Bow Roundabout: Widow's plea to change cycle superhighway

Mr Dorling was an experienced cyclist who rode more than 200 miles (320 km) per week, a widow said

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More cyclists will die unless a busy road junction in east London is changed immediately, the widow of one of two recent crash victims has said.

Debbie Dorling's husband Brian, 58, was killed on a cycling superhighway at the Bow Roundabout on 24 October. A lorry driver was arrested and bailed.

A 34-year-old woman died on the same stretch of the A11 on Friday afternoon.

Transport for London (TfL) said it was investigating the crashes, along with the police.

The road layout, with vehicles turning left across the cycle lane, was "a recipe for disaster", Mrs Dorling said.

"And it is a disaster for us," she added.

The superhighway is one of four which have been created around London to encourage cycling, with a lane painted blue on the left-hand side of the road.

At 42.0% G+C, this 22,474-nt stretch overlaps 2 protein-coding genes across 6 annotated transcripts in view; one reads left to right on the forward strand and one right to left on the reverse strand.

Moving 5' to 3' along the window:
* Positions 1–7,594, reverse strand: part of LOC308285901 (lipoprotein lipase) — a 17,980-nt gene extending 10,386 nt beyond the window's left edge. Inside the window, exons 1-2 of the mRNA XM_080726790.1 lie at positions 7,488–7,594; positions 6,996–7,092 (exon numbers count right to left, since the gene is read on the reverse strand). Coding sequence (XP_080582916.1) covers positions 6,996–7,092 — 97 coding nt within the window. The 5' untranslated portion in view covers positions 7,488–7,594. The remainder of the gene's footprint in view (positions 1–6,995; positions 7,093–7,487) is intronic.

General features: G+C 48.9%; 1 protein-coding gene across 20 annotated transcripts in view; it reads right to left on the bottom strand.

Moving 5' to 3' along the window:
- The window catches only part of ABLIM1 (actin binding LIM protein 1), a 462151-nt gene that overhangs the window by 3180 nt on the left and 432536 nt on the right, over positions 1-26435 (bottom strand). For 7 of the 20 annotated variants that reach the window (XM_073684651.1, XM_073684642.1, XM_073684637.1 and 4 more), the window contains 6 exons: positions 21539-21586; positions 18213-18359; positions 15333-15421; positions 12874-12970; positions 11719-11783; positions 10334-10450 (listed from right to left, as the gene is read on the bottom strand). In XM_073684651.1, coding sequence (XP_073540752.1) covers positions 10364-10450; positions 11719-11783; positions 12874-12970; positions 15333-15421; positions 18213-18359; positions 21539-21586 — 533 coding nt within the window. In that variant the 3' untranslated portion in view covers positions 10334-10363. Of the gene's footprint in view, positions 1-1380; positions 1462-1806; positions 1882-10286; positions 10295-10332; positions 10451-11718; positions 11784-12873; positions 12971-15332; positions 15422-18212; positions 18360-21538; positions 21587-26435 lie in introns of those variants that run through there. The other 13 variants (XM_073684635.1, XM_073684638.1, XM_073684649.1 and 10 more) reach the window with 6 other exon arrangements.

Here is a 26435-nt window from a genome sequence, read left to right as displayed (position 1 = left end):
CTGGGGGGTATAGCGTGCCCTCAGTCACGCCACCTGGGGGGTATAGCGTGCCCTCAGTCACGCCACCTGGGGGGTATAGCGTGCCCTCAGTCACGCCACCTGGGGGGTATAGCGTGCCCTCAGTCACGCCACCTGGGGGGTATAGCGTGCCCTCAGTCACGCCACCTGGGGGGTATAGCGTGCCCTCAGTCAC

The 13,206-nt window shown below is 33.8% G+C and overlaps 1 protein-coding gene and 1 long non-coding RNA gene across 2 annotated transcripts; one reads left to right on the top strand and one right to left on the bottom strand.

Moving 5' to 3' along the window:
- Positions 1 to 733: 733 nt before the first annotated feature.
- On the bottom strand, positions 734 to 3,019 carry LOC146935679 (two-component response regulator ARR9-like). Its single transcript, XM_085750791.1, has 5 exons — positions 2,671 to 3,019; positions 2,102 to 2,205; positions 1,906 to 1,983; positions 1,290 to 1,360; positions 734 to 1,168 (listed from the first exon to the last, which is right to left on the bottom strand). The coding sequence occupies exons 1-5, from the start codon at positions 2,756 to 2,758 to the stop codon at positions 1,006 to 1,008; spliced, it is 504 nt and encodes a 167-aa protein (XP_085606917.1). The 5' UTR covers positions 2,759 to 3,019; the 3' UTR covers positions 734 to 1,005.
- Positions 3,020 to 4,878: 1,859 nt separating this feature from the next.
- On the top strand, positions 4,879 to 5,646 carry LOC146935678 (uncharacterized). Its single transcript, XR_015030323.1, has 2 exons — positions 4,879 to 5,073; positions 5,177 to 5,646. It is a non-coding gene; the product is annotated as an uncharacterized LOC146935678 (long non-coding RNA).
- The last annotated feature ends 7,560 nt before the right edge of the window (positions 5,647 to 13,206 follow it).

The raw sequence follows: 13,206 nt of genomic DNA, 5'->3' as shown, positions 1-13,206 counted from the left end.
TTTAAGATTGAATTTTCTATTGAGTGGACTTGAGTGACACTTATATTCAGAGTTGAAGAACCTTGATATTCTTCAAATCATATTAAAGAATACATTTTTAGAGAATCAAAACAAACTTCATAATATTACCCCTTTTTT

'Just so needless'

Mrs Dorling, who lives in Hounslow, west London, said her husband was an experienced cyclist who would ride about 200 miles (320km) a week in the summer as he travelled to work.

He was killed after telling a colleague he was about to stop cycling for the winter because the days were becoming far shorter, she added.

"I think it's a definite design fault with the superhighway.

Debbie Dorling, whose husband Brian was killed as he cycled on the Bow Roundabout in October 2011

Debbie Dorling thought there was "a definite design fault" with the superhighway where her husband died

"I don't know who designed it and how they got away with it, but what they're doing is mixing cyclists with a left-hand turn."

She went on: "It would appear that they've actually chosen speed of traffic over safety.

"When I look at the junction, it was just so needless.

"What possessed them to design it the way they have?"

The lorry driver detained over Mr Dorling's death was bailed until Friday.

Separately, a lorry driver was arrested after Friday's collision and bailed until 7 December.

TfL said there had been "an 18% fall in the number of cyclists killed or seriously injured on London's roads in the last decade, compared to TfL's baseline figures from the mid to late-1990s".

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